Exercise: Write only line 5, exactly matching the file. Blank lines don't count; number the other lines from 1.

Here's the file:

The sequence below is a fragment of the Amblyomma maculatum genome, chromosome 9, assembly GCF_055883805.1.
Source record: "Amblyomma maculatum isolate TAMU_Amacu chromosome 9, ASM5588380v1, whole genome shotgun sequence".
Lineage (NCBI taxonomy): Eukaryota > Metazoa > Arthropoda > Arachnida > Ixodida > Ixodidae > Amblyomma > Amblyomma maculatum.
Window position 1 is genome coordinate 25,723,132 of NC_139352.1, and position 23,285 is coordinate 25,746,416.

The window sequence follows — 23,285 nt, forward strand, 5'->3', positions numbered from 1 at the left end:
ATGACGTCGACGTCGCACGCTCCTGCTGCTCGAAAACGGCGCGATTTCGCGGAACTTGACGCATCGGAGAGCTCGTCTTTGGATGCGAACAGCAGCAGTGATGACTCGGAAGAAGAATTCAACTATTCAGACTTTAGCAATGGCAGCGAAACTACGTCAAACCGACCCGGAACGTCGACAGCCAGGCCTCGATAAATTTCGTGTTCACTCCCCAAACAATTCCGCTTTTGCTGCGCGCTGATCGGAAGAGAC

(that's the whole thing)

The window sequence follows — 23,285 nt, forward strand, 5'->3', positions numbered from 1 at the left end: